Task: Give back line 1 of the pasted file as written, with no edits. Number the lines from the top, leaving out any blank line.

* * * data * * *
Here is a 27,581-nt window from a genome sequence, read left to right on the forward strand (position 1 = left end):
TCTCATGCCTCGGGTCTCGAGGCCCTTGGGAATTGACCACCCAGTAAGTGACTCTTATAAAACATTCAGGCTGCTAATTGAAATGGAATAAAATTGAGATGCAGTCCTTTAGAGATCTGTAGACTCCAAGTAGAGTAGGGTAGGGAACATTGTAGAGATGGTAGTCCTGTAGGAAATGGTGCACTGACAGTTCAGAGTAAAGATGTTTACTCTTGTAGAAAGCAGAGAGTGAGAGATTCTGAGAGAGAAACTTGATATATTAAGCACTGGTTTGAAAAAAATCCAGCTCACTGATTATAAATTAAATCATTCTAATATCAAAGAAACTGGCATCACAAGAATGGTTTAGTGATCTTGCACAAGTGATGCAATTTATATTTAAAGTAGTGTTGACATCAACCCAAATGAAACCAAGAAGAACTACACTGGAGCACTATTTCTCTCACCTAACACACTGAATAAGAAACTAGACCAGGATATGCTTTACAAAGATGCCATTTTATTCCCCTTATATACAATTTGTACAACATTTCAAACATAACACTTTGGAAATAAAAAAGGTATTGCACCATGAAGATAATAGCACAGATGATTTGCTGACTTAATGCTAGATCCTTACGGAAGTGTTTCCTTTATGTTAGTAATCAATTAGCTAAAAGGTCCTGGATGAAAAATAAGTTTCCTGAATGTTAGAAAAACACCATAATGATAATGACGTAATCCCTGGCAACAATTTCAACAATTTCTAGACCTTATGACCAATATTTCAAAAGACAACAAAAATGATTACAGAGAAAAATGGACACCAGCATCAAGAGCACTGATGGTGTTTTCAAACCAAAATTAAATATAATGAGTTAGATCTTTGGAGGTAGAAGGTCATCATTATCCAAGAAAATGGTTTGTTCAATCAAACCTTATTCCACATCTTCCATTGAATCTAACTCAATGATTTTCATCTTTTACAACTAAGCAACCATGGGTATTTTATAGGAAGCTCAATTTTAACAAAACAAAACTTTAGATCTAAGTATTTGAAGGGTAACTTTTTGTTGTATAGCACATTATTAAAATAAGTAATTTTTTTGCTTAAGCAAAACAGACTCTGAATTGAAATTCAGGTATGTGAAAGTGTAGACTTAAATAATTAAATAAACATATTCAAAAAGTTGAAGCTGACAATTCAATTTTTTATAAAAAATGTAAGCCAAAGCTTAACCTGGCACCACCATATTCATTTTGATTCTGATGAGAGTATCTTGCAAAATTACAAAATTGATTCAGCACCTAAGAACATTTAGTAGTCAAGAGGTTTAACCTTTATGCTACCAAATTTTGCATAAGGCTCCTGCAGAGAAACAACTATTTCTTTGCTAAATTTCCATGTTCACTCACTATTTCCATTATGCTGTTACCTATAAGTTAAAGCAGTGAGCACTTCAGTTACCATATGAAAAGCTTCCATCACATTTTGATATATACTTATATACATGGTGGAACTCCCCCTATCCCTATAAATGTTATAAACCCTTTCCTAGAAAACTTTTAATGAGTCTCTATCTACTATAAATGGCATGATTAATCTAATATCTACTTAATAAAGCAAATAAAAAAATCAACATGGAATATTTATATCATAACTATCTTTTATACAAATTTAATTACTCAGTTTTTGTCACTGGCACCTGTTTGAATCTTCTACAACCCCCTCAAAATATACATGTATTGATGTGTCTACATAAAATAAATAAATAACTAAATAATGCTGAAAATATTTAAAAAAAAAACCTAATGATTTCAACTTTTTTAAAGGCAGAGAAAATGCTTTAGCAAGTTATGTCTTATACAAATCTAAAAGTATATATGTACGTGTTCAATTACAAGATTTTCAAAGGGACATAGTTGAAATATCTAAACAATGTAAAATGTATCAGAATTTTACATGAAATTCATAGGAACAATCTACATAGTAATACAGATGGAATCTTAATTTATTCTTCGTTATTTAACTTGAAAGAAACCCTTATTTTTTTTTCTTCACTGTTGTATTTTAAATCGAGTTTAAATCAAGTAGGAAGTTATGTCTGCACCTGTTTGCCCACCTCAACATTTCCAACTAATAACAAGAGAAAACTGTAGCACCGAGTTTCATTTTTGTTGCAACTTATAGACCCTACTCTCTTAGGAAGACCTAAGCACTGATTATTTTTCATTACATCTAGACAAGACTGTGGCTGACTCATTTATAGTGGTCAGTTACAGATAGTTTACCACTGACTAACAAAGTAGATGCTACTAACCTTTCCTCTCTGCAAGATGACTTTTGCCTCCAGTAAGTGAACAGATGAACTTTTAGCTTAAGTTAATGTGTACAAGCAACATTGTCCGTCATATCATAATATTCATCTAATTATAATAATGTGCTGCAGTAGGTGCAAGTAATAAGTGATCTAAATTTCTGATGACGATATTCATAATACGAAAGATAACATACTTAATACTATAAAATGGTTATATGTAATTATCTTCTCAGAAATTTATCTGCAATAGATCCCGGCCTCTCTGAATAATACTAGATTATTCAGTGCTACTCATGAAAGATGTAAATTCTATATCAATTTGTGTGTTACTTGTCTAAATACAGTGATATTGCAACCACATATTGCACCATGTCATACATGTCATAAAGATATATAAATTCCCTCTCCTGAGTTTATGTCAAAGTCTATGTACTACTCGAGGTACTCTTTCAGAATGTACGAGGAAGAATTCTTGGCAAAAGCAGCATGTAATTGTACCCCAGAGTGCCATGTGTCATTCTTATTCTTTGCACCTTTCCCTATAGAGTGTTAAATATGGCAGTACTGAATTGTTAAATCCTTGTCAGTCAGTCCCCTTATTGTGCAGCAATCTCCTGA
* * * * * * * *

Here is a 27,581-nt window from a genome sequence, read left to right on the forward strand (position 1 = left end):